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FIT for Houston: UH's Food Insecurity Team Feeding Community Success

Bonner Leaders Contribute Time, Energies to Community Food Pantries, Distribution Efforts

Mike Emery, 713-743-7197

With its collection of diverse eateries, Houston is often touted as one of the nation's top restaurant cities. Still, families in Texas’ largest metropolitan area struggle with access to fresh, nutritious meals.

According to the Houston Food Bank, food insecurity affects approximately one million people in southeast Texas. This number is startling to say the least, but the efforts of University of Houston students are making a difference in feeding many Third Ward families.

UH’s Bonner Leaders have long contributed to community causes, and one of its signature initiatives is its Food Insecurity Team (FIT). FIT supports food pantries and distributions at Riverside Methodist Church, New Hope Housing Reed (which supports vulnerable families) and Yates High School.

Their tasks vary at each location, but students’ primary duties include distributing food to community members and assisting in sorting, weighing and bagging items (contributed by Houston Food Bank and other sources).

At New Hope, families are permitted to shop within its onsite pantry while Riverside and Yates each host regular drive-through food distributions.

“It’s important to support our community, particularly those residents in the nearby Third Ward,” said Samuel Tran, junior biochemistry major. “UH is part of this neighborhood, and our students care about the people who live here. All of Houston, however, can truly benefit from our work.”

Tran is indeed correct. Houstonians in other areas of the city can—and will—benefit from the services provided by Bonner Leaders. Neha Sunkara, senior economics and biology major, is planning to expand on the services currently provided by Bonner Leaders and lead nutrition workshops at New Hope Housing Ave. J starting this fall.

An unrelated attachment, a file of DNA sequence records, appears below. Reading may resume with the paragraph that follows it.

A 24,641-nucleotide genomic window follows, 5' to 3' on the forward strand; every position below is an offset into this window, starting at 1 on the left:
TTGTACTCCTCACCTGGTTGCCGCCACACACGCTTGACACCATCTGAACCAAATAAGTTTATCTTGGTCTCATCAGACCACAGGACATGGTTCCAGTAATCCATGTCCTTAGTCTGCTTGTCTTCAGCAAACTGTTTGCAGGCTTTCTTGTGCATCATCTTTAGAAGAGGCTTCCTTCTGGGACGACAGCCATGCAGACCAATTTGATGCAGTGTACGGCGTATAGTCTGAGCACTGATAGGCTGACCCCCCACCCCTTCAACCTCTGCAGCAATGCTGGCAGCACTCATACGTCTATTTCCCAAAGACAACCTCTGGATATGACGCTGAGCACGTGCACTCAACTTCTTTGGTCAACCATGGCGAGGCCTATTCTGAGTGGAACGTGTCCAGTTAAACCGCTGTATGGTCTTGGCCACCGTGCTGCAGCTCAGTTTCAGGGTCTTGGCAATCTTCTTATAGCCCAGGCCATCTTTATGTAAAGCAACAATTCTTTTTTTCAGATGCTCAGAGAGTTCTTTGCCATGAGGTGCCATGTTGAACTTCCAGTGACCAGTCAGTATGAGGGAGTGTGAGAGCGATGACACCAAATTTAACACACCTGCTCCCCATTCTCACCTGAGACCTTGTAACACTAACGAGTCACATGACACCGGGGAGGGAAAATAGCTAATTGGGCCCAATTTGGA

Sunkara is a recent recipient of an Albert Schweitzer Fellowship. As part of her fellowship obligations, she is required to lead a community engagement initiative. The nutrition workshop, she said, aligns perfectly with this award. It also extends Bonner Leaders’ commitment to eradicating food insecurity in Houston.

“Providing food is very important, but it can only do so much in the short term,” Sunkara said. “These workshops have the potential to provide more sustainable outcomes for our communities.”

Community service is at the heart of Bonner Leaders’ mission and complements the academic experiences of participating students. Students cite project management and communications as just some of the skills they have developed through their service to area food pantries. Teamwork also factors into their education as Bonner Leaders.

“I’ve learned how to work with team members and contribute ideas,” said Isaac Benedict, senior biology major. “I’ve also learned how to receive other people’s ideas and implement their contributions.”

The biggest lessons learned, however, stem from the connections Bonner Leaders make with community members.

“You really gain insights into the needs of the community,” Sunkara said. “As Bonner Leaders, we’re committed to service, but we also are focused on gaining perspectives from working with the community.”

The Bonner Leaders’ community partners agree. Deborah Mitchell Serves as community outreach coordinator for Riverside Methodist Church. Over time, she has forged bonds with different students and feels a sense of pride when they graduate and carry a sense of community service with them. She said one former student has started a food pantry at her graduate school as a result of her experience with Riverside and the Third Ward community.

Ultimately, partners such as Mitchell pleased to work alongside students who are ready and willing to make a difference in the community. While she appreciates the professionalism displayed by Bonner Leaders, it is their spirit that truly enlivens each event they support.

“We truly appreciate the service of Bonner Leaders,” she said. “It’s been a great partnership that produces many rewards for the students, our church, and of course, our community. They bring energy and enthusiasm that not only helps with our food distributions but really inspires everyone involved.”

The Bonner Leaders are based within the UH’s Honors College. Comprised of some of the University’s top students, Bonner Leaders respond to challenges faced by Houstonians and apply the lessons learned on campus to the betterment of the community. Projects are aimed at alleviating the effects of poverty in Houston and focus on education, as well as food insecurity.